What Issues Will Subscription-Based Products Face in 2030?

This is the second in a series of three posts on the future of payments. See what the near future looks like and come back next week, when we look at how millennials are impacting e-commerce.

The subscription industry has greatly expanded over the last decade, bringing with it box services, cloud services, and streaming media.

Just think back to 2009: Netflix was primarily a DVD distributor, AWS was still a burgeoning service and Blue Apron was still three years away from founding.

Life comes at you fast, and in the future, it will be faster.

What will the subscription industry look like in 2030? It’s impossible to say for sure, but we have an idea:

  • Mobile focused
  • Digital payments
  • Niche strategies
  • New markets

Mobile first

In 1980, analysts predicted that by the year 2000 the number of cell phone subscribers in the US would grow to 900,000. It ended up being 109 million.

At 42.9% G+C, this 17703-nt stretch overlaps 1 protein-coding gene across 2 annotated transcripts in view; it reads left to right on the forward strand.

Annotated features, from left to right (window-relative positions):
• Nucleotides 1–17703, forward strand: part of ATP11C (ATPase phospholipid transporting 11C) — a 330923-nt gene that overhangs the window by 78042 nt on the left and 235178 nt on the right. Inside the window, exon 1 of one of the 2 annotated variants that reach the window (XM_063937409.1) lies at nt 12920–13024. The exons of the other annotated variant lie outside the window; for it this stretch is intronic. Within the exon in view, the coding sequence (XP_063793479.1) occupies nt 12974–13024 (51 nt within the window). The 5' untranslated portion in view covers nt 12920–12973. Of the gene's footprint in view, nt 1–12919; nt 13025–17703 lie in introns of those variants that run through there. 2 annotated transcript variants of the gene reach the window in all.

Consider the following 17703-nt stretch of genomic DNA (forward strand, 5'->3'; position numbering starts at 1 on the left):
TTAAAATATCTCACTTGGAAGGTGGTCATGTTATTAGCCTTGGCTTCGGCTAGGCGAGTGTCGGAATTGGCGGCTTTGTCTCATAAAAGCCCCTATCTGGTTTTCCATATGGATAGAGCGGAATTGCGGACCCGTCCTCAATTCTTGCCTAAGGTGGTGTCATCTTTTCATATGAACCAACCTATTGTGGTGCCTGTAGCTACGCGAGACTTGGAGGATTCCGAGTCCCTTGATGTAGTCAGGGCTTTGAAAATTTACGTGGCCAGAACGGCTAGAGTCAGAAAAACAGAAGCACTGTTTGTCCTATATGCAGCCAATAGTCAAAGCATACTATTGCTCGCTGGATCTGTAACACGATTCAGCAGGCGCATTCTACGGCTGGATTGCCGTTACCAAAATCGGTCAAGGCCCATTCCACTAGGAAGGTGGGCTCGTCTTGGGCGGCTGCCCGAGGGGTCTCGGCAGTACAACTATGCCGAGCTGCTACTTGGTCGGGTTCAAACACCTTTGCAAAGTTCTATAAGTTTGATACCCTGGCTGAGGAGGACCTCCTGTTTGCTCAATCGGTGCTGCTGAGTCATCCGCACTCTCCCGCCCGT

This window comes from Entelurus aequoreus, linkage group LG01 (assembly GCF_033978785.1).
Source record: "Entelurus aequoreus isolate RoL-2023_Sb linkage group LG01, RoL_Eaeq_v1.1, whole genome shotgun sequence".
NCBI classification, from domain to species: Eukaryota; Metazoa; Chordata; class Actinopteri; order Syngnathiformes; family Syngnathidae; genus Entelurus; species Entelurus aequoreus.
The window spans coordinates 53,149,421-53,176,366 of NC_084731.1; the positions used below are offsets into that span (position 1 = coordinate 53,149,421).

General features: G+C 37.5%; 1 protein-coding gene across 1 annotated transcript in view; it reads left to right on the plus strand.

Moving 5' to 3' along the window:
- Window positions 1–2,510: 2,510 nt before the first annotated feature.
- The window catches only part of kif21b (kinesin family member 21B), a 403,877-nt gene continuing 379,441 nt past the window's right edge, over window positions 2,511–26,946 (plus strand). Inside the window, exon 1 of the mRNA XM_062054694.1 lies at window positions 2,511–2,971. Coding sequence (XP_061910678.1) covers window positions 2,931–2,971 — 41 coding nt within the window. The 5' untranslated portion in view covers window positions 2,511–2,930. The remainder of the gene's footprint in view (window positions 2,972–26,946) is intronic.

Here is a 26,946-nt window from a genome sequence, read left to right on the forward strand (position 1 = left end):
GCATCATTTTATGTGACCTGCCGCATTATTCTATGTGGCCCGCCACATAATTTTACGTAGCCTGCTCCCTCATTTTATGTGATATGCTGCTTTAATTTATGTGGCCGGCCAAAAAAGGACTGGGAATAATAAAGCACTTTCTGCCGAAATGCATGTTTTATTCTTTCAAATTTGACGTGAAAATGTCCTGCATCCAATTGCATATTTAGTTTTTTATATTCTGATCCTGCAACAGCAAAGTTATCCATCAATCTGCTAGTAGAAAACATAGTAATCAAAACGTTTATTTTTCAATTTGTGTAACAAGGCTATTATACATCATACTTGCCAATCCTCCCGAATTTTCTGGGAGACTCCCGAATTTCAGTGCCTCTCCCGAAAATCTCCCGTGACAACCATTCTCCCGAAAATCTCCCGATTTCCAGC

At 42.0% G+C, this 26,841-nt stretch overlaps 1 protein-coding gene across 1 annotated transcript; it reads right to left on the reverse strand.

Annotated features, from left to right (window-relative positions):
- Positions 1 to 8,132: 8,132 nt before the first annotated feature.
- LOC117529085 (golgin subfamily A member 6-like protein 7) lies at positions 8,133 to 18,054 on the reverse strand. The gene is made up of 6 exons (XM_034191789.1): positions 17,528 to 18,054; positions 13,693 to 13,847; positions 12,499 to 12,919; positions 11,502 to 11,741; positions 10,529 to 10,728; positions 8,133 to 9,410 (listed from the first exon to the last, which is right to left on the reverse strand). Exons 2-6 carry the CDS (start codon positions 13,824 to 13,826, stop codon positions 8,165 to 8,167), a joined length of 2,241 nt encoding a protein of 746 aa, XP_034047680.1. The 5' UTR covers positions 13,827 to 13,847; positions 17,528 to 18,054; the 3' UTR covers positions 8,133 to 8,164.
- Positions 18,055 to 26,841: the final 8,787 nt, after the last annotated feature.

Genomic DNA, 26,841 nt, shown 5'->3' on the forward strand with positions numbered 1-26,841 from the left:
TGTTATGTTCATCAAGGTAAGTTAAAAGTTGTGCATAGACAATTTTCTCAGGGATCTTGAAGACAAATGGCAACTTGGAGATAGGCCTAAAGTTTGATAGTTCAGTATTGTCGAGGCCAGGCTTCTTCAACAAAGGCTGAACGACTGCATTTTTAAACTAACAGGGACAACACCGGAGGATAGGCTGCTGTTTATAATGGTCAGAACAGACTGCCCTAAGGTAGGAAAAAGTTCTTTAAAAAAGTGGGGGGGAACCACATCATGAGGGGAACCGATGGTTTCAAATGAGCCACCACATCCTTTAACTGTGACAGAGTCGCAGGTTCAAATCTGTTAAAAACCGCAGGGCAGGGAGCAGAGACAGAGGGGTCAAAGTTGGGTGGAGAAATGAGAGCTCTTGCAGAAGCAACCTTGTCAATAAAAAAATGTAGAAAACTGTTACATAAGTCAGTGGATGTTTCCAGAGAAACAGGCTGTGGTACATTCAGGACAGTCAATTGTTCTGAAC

By 2012, the number of cell phone subscribers worldwide climbed to 1 billion.

We’re in a mobile-heavy environment now, but the future will be mobile-centric.

Mobile technology has had such a dramatic impact on our lives that it’s contributing to all 17 of the United Nations Sustainable Development Goals.

It’s been especially impactful on emerging markets:

  • Mobile banking is reshaping the African economy and creating an environment of financial inclusion. Google Pay is the third most downloaded iOS app in India.
  • Educational apps are improving lives and accessibility. Subscription apps like Bright’s English for Beginners (over 20 million downloads) are bridging the education divide.
  • Whatsapp has simplified international communication by making it easy for people to stay in touch without paying standard phone bill rates.

This is prime real estate for subscription businesses.

Example

Typeform is a SaaS that creates stylish forms to better capture data. They started as a web-based product intended for desktop use, but found they weren’t giving their users what they wanted.